Amid growing anxiety about the future of Catholic schools and parishes, Bishop Edward U. Kmiec announced Wednesday that the Diocese of Buffalo will try to raise $11 million for Catholic Charities services and various diocesan programs.
Kmiec and campaign organizers acknowledged that they face an additional challenge in this year's fundraising.
The appeal, which benefits both the diocese and the nonprofit human service agency, will be held in Catholic parishes March 25 through April 1. This year's goal is 1 percent higher than the 2006 goal of $10.9 million.
School closings are expected to be announced later this month, and an initial round of parish mergers, consolidations and closings is slated to be made public in February.
The plans are part of a restructuring process, known as "Journey in Faith and Grace," that began in 2005. In some parts of the diocese, the process has heightened emotions and anxiety among many Catholics.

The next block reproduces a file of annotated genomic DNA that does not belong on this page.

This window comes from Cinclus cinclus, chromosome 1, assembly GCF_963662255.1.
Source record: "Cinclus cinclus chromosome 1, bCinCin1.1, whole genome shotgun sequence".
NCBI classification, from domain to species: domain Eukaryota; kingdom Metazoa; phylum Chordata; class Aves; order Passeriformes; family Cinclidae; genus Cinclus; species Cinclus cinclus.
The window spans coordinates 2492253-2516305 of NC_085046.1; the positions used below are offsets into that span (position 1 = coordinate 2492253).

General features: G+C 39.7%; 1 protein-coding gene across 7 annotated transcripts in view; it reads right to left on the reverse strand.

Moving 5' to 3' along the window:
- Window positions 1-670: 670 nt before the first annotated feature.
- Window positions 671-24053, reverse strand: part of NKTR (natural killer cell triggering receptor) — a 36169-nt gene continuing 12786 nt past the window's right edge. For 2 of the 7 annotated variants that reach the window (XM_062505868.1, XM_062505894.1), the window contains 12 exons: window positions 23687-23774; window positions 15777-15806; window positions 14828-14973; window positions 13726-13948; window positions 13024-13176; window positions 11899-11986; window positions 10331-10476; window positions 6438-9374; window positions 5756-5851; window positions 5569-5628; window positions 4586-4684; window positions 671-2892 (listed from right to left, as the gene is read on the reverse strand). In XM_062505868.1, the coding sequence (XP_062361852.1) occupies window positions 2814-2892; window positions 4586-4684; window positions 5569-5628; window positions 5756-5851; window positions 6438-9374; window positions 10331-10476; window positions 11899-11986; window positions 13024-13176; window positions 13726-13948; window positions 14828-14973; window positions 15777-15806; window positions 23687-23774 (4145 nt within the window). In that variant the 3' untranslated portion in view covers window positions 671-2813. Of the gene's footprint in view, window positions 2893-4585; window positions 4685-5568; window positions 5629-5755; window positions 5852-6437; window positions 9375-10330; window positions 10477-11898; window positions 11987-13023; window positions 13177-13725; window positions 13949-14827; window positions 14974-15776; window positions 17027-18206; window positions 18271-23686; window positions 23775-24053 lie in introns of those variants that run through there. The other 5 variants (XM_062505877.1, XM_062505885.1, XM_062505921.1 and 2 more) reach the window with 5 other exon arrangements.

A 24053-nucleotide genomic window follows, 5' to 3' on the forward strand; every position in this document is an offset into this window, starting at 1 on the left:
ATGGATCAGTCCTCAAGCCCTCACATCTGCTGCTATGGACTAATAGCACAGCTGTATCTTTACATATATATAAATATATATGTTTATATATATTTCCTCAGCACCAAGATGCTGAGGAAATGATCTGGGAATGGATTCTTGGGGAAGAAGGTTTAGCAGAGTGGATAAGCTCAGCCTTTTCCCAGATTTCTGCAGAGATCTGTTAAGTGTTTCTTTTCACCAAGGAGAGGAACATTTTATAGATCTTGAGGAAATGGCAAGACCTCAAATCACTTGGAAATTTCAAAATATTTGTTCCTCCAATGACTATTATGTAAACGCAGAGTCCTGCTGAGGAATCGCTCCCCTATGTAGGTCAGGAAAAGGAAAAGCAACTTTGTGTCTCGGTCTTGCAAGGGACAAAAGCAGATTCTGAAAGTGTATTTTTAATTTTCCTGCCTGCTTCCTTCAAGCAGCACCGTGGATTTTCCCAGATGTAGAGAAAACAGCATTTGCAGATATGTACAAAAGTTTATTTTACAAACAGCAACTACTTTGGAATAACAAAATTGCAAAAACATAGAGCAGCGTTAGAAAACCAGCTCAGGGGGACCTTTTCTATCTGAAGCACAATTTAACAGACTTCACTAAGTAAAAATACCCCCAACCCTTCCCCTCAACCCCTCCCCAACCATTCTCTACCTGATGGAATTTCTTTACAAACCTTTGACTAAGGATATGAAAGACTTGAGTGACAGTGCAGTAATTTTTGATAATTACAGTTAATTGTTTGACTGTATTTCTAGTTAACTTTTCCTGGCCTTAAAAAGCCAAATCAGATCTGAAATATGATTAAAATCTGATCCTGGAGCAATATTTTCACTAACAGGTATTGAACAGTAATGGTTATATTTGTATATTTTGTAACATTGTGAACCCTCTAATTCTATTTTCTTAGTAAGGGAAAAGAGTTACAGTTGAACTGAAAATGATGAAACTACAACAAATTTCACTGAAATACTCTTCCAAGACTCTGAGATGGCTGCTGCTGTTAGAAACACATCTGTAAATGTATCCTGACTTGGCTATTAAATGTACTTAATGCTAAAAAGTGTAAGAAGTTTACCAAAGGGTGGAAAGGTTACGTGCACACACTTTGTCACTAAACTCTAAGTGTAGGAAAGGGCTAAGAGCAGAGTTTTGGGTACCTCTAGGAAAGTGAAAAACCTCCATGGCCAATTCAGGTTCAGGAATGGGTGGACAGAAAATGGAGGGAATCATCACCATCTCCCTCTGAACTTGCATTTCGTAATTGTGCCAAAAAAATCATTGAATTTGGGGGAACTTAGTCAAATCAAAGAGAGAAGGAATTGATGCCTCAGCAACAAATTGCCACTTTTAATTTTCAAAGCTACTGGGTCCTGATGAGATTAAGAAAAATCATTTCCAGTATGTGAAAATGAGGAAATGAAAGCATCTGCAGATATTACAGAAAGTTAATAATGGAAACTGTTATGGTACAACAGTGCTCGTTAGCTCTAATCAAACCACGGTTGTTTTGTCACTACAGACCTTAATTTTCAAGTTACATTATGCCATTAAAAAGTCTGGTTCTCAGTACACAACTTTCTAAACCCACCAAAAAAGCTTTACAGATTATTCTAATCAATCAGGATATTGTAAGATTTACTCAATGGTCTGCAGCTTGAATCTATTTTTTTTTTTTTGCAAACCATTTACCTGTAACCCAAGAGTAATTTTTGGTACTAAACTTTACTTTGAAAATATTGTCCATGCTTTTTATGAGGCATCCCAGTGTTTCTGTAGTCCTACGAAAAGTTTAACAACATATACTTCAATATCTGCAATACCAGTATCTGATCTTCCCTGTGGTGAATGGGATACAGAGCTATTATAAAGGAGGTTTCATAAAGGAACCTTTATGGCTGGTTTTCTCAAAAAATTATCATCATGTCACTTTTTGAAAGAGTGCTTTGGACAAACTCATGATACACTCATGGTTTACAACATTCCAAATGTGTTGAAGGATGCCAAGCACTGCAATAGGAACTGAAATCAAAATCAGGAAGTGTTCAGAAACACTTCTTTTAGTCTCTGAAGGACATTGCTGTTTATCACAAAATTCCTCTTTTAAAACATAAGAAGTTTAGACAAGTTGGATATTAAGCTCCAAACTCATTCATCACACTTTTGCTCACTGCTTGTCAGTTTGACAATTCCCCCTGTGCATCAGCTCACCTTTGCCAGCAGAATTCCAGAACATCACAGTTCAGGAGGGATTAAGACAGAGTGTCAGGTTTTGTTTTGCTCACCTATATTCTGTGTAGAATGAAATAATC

Withholding gifts because of resentment is "always a possibility," Kmiec said. "But I'm hopeful that people will be able to separate that this is a very special collection."
David Uba, chairman of the 2007 appeal, said the campaign and the diocese's restructuring efforts are "two separate issues."
People continue to need Catholic Charities, regardless of whether there are fewer parishes and schools in the future, Uba said.
Catholic Charities' central intake office on Washington Street has seen a 50 percent increase in clientele over the past six years, he said.
"What we really want to emphasize is, 'We're service-oriented and the need is there,' " said the Rev. Joseph J. Sicari, diocesan director of Catholic Charities.
The diocese, which has a $2.1 million budget deficit this year, will set aside a greater percentage of the 2007 appeal funds for its own operations than it had in previous years.
About $6.4 million of the $11 million goal -- down from $6.6 million in 2006 -- will go toward the operating budget of Catholic Charities, which serves about 180,000 people per year at 56 sites in eight counties.
The rest -- $4.6 million, up from $4.3 million in 2006 -- is earmarked for the Bishop's Fund for the Faith, which helps pay for diocesan programs, such as seminary training, the diocesan retreat house and subsidies for central city parishes and schools.